Health Topics

Keep Your Details from Slipping Through the Cracks

It is easy to think that you will remember everything, but years later some of those details might slip through the cracks.

Kathryn Kilpatrick offers suggestions for lifelong learning and successful aging. As a speech-language pathologist with over four decades of experience working with older adults, Kathryn Kilpatrick specializes in working with older adults and their families facing Alzheimer’s disease and related dementias. In the last decade people of all ages seem to be complaining about their memory.

Have you noticed that your memory is not what it used to be? Join the many people, both young and old, complaining about forgetting something or trying to figure what they were just doing. There is no quick fix for improving your memory. Like losing weight, you need to be aware of what will help in your particular situation then make a conscious effort to work your plan.

Don’t Forget the Details

Do you have a summary of your medical information? It is easy to think that you will remember all of the details but years later some of those background details might be more important than you think. Perhaps someone else will need more information if you are seriously ill.

As a speech-language pathologist doing home health care, I often have a patient who is unable to recall or relate important information for a variety of reasons including:

  • Speech problems
  • Memory loss

Often other family members and/or friends may not be able to provide the needed details. Sometimes that information is very hard to track down.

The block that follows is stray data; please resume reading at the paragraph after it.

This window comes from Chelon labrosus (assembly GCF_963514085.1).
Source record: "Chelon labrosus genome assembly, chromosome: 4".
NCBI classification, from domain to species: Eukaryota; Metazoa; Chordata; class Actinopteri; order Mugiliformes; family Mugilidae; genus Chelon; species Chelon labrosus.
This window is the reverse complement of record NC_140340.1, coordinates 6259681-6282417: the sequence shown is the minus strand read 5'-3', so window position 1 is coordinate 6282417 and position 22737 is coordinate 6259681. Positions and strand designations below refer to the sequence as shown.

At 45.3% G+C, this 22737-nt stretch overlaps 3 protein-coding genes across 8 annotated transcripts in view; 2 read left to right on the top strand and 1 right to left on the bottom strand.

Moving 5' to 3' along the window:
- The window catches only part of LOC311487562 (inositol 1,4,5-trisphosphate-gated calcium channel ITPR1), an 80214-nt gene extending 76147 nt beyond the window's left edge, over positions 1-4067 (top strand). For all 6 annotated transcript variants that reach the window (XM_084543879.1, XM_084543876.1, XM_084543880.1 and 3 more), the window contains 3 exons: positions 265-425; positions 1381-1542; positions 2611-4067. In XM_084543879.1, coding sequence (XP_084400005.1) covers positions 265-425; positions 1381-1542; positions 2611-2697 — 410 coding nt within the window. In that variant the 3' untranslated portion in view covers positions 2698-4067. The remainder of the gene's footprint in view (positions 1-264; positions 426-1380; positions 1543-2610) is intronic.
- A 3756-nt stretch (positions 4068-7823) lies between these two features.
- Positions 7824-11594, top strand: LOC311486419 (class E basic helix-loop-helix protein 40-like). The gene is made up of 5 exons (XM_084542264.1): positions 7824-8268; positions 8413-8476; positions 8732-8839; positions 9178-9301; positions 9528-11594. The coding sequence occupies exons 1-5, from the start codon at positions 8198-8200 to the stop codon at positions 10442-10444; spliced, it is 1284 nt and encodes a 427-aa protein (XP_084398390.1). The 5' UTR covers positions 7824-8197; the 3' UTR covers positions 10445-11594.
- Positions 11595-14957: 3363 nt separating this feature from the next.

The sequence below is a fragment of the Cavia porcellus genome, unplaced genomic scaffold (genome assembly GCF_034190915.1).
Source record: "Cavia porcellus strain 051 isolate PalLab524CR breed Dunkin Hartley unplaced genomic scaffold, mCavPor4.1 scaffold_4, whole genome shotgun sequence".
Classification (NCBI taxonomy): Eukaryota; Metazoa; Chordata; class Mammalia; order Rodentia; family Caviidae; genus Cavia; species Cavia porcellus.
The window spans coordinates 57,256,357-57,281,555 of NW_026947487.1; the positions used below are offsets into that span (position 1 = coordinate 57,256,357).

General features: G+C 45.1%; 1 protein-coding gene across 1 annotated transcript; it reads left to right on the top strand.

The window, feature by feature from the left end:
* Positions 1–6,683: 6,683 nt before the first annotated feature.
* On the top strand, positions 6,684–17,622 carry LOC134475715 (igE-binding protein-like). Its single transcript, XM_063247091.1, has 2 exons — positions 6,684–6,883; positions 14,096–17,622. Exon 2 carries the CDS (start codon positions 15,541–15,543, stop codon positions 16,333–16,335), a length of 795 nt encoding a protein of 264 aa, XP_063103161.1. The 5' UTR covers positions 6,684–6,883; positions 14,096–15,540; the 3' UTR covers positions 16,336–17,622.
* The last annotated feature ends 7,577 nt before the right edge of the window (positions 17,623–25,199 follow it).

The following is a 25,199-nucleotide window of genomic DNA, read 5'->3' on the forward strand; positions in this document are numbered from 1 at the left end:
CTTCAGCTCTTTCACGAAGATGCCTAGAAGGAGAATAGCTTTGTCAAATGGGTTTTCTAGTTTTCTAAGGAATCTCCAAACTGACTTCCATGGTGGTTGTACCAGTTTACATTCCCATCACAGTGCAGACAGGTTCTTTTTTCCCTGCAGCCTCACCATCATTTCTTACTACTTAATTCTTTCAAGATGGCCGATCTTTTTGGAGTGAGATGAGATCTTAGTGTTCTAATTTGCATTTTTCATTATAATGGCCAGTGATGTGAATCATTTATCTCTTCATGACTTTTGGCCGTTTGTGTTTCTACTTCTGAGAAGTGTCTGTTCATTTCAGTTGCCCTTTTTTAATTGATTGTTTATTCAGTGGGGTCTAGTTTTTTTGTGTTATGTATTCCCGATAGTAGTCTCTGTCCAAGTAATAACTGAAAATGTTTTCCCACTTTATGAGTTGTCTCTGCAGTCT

We make lists for so many things and often organize the details for projects, so this strategy is a frequently used one. When I was seriously ill decades ago, there was so much information I needed to keep track of. I finally had to create a daily diary, so I could assess what was helpful and what was not. Clearing out files a few years ago, I came across the notebook and realized how helpful this system had been for that period of time.

Memory Information Book:

A woman shared how she kept track of what was where in her house. She was becoming less mobile and relied on others to get things from her basement and garage. With some help she created a list of what was stored where – room by room. For many of my patients, I suggest that once they are home from the hospital that they make a note of the major details and doctors involved. From there they can eventually work backwards, perhaps with the help of others, and create details of previous medical history.

Memory Basic To Do:

Start simple. Put together an information notebook with tabs. Maybe you will have a section for the following details:

  • Birthdays
  • Yearly fees
  • How to use a particular appliance or device
  • Where you moved an object you rarely used
  • Medical information

Keep updating the notebook as needed.

Kathryn Kilpatrick received her Master's degree in Speech-Language Pathology in 1968 from the University of Massachusetts. She has worked in a variety of settings, primarily in Ohio, including hospitals, rehabilitation centers, and for decades in the area of home health care. Kathryn is president of Memory Fitness Matters and Communication Connection. She offers memory coaching for all ages and has a geriatric consulting practice. She is a national motivational speaker and author of more than 30 products to enhance communication and connection as well as a Memory Fitness Toolkit. Kathryn brings her decades of experience as a speech-language pathologist to all those wanting to enhance their quality of life, particularly when there are communication, memory and cognitive challenges. Her websites offer information on a wide variety of topics related to elder care concerns as well as memory fitness and successful aging.